University of Hertfordshire

By the same authors

View graph of relations
Original languageEnglish
Title of host publicationSocial Robotics
EditorsMichael Beetz, Benjamin Johnston, Mary-Anne Williams
PublisherSpringer-Verlag, (Berlin-Heidelberg)
Number of pages11
ISBN (Print)9783319119724
Publication statusPublished - Sep 2014
Event6th International Conference on Social Robotics, ICSR 2014 - Sydney, United Kingdom
Duration: 27 Oct 201429 Oct 2014

Publication series

NameLecture Notes in Computer Science (including subseries Lecture Notes in Artificial Intelligence and Lecture Notes in Bioinformatics)
ISSN (Print)0302-9743
ISSN (Electronic)1611-3349


Conference6th International Conference on Social Robotics, ICSR 2014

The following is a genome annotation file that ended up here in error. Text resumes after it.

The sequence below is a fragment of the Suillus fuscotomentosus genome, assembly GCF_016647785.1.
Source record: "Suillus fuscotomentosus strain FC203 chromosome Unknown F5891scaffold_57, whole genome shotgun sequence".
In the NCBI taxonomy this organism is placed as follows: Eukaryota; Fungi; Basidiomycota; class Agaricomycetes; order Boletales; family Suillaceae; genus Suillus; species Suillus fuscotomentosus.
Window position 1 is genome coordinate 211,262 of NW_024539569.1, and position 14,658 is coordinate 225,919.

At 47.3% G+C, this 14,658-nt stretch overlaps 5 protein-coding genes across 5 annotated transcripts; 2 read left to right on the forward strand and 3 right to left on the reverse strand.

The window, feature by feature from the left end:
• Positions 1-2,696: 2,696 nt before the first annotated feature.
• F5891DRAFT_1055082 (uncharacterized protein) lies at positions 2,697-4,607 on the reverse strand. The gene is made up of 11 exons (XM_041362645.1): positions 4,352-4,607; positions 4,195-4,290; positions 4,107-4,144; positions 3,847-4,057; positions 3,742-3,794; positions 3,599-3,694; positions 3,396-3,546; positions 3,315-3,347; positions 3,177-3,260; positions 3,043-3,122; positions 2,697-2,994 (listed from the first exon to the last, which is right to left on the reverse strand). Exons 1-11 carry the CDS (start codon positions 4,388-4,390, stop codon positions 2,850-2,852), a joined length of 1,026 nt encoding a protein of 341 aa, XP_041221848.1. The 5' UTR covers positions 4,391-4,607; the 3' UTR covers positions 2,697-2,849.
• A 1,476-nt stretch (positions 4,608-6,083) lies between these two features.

CountryUnited Kingdom


We briefly report the method and four findings of a large-scale qualitative study of potential users’ views on the ethical values that should govern the design and programming of social robots for older people. 21 focus groups were convened in the UK, France and the Netherlands. We present and briefly discuss our data on: 1) the contrasting attitudes of older people and formal and informal carers about how well technology might be received by older users; 2) views about healthcare professionals, informal and formal carers having access to private information about householders that has been collected by the robot; 3) the belief that robots could not, as well as should not, replace human contact because persuasion is regarded a uniquely human skill; and 4) differing perceptions of the role of the robot and how this was used to justify ethical opinions on robot behavior.

ID: 7921955